“Memphis is in a very lucky position on the map.”
Facebook friend and fan Paula Cassidy recently asked me, “What’s the most difficult thing about using Memphis as a setting for some of your books?”
For those unfamiliar with them, I wrote two vampire novels set in 1975 Memphis, Blood Groove and The Girls with Games of Blood (I hope to one day complete the trilogy with Blood Will Rise Again, but that’s another topic). Here’s a blog post I wrote about recreating the specific time period. But now I want to talk about geography, both actual and creative.
I was twelve years old in ’75, and visited Memphis many times, so I had some first-hand knowledge. But I was in my 40s and lived in Wisconsin when I wrote these books. Prior to writing them, the last time I was in the River City was in 2003, for a single night, to attend a Kate Campbell concert. And, of course, the city has changed quite a bit since I was twelve. The advent of Mud Island, the Pyramid, the revamped Beale Street, the closing of Libertyland, all were major alterations to the city I remembered. So it fell to research to add the flesh to the skeleton of my memories.
A lot of things can be found online, but there are simply some facts that Wikipedia doesn’t cover, and for that you need an expert. Luckily I found Theresa R. Simpson, the Memphis contact for About.com. She tracked down obscure information for me about the city at the time of my story, including particularly geography and history. If the books are accurate, it’s in large part thanks to her; anything that’s wrong, I take full responsibility for.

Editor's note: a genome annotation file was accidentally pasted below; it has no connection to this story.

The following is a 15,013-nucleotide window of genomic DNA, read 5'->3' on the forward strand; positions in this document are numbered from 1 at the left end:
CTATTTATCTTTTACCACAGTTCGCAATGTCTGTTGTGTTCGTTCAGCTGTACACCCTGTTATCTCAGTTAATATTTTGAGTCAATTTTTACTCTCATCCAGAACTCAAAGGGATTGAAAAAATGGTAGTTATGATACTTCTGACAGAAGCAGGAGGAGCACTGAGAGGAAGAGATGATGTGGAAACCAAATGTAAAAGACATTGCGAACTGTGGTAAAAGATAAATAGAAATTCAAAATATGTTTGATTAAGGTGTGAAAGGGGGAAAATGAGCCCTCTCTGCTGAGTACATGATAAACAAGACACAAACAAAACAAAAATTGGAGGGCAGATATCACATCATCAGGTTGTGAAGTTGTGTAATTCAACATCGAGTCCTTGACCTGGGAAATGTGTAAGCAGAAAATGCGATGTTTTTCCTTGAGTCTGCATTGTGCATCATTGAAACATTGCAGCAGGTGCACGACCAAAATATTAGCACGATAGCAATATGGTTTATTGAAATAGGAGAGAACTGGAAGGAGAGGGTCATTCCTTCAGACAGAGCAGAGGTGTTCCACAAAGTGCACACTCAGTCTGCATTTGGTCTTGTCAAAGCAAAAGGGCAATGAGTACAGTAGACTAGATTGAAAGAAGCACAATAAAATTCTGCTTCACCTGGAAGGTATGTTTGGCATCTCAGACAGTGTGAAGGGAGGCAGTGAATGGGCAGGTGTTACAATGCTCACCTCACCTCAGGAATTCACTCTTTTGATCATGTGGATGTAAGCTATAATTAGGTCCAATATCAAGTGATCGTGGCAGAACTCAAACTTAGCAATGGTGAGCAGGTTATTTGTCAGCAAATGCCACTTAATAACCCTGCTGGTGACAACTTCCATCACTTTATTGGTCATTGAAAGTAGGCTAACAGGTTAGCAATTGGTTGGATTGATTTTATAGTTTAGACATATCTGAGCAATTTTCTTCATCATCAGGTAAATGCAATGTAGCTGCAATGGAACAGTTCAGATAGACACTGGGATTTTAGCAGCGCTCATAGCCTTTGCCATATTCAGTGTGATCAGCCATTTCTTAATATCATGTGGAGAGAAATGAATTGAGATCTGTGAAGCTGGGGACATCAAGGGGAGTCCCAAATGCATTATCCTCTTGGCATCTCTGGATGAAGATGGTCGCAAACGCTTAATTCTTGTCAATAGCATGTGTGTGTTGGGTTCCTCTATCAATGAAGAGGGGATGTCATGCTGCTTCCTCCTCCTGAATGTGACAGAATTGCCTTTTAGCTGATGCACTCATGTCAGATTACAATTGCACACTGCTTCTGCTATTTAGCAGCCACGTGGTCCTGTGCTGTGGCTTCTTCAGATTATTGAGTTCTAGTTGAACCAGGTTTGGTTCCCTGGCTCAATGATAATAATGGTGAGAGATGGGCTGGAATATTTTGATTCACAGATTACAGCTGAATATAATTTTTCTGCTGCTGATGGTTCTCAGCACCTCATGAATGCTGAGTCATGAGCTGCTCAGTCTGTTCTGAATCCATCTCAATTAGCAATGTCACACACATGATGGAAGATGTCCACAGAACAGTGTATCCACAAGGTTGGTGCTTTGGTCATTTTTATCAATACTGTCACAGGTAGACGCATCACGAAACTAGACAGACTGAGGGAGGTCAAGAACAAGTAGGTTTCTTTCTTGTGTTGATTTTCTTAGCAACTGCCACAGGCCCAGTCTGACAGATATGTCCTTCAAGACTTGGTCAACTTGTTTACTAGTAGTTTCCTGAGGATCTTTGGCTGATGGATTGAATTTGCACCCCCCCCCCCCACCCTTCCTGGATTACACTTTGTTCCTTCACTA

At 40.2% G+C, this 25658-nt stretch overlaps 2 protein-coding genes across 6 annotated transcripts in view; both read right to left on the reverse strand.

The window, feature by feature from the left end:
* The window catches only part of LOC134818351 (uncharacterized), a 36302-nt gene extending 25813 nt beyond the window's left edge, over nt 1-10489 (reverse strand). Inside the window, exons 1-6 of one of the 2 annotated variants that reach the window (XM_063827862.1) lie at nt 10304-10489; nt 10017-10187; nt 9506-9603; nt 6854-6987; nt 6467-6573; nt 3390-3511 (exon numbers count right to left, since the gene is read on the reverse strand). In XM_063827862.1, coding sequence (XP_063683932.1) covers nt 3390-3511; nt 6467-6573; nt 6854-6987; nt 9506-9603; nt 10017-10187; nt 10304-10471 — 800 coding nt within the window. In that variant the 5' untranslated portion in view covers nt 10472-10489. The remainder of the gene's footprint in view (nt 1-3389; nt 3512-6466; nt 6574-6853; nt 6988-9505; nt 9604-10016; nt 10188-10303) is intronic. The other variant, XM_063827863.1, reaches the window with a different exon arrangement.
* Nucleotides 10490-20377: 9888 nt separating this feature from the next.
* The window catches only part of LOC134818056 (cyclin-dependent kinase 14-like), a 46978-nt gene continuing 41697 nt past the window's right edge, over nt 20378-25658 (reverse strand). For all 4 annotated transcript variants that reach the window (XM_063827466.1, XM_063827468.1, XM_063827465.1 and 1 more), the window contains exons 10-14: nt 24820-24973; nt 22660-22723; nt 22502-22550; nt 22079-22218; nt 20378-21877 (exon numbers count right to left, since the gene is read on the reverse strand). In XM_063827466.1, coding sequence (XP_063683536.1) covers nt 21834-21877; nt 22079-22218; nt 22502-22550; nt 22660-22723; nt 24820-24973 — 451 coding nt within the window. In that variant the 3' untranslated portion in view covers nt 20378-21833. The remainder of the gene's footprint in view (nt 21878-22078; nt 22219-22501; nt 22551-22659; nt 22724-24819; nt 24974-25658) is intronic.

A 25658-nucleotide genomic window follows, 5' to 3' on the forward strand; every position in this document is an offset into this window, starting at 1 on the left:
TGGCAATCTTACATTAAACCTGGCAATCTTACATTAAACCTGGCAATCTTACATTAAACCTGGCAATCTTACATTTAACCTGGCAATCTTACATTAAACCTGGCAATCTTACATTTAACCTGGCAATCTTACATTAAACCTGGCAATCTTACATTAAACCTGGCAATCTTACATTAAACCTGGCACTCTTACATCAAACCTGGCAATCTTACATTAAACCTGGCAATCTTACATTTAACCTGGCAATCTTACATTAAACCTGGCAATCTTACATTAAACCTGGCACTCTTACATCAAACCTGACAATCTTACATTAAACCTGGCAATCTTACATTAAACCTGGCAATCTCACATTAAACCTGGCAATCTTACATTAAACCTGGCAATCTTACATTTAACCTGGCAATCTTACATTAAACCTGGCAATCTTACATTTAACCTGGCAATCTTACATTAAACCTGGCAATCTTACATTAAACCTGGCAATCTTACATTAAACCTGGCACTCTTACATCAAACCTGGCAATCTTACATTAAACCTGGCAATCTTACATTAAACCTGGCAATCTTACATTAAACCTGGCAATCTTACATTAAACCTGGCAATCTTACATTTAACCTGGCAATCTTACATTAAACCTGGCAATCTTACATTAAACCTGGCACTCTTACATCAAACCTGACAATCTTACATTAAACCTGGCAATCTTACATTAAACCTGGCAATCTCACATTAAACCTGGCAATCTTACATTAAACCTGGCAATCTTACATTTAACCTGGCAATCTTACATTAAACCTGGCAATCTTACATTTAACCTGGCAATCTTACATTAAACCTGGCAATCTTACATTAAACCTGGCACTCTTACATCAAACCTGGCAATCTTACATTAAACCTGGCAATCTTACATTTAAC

I learned something interesting about a story’s physical location through that whole process, and it’s informed my subsequent writing. It’s fine to use a real location, but unless you’re prepared to be taken to task by someone who knows the area better than you (and there’s always someone), it’s often better to create your own space. Show your inspirations if you need to: after all, everyone knows Metropolis is New York and Gotham City is Chicago, but it doesn’t stop us from enjoying stories of Superman and Batman. But with a fictional locale, you can tweak the geography to reflect the themes and events of the story in a way you can’t with a real place.
It’s actually two sides of how you approach telling a story. In one, you create characters who can live in a pre-existing world; in the other, you create an appropriate world for your characters. Both approaches are completely valid, but I find that my best work comes when I create the geography as well as the wildlife living in it.
Thanks to Paula Cassidy for asking her question.